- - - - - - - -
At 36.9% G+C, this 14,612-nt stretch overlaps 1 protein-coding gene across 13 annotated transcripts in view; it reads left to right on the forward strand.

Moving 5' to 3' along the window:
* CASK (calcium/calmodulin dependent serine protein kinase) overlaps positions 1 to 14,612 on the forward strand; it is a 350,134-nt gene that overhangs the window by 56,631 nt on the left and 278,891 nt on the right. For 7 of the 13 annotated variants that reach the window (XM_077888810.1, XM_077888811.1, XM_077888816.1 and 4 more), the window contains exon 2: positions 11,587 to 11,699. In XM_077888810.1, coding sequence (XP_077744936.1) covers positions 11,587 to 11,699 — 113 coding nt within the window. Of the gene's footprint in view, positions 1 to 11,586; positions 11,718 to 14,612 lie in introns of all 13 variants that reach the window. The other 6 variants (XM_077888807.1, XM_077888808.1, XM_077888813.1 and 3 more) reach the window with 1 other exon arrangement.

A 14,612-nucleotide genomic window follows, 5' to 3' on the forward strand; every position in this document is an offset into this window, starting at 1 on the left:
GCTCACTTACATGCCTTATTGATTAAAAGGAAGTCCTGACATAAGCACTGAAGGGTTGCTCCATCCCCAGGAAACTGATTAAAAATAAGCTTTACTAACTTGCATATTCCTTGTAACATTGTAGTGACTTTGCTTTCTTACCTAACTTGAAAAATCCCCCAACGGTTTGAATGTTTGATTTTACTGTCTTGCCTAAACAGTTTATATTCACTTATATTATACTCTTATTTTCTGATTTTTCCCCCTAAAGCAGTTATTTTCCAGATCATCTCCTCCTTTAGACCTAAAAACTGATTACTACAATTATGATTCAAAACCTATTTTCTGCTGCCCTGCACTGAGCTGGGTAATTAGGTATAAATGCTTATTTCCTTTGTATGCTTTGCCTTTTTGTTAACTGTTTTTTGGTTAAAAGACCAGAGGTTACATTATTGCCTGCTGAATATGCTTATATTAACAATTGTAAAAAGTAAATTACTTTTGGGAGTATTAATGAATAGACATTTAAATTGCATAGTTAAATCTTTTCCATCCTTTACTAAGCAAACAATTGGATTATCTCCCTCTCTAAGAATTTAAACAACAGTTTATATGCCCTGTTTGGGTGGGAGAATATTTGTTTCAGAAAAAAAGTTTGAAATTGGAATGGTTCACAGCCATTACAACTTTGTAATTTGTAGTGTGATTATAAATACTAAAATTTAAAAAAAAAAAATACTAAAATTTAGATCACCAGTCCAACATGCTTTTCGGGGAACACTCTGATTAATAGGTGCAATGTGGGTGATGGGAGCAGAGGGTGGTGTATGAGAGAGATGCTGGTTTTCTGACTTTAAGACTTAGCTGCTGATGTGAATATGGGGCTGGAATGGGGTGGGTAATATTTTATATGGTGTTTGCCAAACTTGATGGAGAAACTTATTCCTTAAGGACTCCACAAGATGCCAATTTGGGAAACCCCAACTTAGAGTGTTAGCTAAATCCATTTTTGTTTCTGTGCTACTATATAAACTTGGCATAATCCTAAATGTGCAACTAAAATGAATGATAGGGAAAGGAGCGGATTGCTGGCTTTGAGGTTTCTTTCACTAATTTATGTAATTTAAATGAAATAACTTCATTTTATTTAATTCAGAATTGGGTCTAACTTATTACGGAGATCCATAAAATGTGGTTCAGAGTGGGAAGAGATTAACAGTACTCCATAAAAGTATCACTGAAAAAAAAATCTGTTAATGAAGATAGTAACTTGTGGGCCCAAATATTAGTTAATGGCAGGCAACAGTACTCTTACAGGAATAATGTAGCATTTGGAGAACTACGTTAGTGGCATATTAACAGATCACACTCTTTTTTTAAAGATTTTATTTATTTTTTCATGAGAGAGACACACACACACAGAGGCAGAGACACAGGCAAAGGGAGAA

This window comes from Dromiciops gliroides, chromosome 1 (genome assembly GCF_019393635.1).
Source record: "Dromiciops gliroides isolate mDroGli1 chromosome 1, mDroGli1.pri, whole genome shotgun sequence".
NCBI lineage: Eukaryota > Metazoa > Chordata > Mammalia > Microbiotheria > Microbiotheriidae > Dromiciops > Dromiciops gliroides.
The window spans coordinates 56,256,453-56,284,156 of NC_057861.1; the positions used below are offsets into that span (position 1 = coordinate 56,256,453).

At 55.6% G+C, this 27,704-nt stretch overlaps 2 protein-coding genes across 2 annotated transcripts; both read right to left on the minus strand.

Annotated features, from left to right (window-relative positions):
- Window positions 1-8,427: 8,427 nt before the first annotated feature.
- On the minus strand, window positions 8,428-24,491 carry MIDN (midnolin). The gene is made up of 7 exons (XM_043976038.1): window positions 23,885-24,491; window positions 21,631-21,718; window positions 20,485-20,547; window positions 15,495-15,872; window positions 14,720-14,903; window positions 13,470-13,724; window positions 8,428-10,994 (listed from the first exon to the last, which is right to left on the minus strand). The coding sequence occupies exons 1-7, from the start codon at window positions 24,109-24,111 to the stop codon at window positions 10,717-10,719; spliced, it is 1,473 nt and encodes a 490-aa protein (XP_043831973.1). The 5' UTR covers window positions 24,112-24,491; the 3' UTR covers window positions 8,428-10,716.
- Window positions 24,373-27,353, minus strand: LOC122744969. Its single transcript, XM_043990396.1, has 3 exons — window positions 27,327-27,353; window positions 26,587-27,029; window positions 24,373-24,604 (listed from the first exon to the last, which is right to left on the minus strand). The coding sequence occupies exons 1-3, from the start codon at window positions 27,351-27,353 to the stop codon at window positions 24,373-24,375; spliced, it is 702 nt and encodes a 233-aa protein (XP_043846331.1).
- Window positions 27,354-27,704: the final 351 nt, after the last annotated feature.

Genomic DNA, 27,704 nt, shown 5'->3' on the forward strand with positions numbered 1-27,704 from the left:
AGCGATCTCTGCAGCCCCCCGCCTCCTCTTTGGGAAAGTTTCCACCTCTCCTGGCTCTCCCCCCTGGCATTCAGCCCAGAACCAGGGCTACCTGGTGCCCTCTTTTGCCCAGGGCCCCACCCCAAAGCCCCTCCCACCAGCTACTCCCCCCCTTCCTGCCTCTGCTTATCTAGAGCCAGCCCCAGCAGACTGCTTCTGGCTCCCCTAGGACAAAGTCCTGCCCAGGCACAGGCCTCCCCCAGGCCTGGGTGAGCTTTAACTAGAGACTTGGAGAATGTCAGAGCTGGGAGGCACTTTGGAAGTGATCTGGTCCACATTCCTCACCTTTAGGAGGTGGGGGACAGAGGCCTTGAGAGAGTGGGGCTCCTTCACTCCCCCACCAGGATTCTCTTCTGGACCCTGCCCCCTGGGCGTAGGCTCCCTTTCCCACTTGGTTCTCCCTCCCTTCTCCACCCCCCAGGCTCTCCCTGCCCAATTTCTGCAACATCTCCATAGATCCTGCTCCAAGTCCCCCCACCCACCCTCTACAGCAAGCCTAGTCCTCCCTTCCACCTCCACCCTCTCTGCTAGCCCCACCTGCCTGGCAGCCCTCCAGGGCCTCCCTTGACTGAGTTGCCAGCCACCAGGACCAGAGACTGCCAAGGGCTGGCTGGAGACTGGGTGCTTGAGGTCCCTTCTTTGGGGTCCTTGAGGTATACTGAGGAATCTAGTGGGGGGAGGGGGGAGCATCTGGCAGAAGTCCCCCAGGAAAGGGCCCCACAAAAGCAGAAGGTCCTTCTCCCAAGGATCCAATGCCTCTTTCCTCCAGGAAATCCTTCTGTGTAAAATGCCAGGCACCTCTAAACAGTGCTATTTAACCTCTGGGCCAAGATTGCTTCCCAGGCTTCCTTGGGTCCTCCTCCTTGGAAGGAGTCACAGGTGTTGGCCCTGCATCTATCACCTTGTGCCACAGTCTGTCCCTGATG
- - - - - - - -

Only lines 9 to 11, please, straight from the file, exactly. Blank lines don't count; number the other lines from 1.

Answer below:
The window spans coordinates 56,256,453-56,284,156 of NC_057861.1; the positions used below are offsets into that span (position 1 = coordinate 56,256,453).

At 55.6% G+C, this 27,704-nt stretch overlaps 2 protein-coding genes across 2 annotated transcripts; both read right to left on the minus strand.

Annotated features, from left to right (window-relative positions):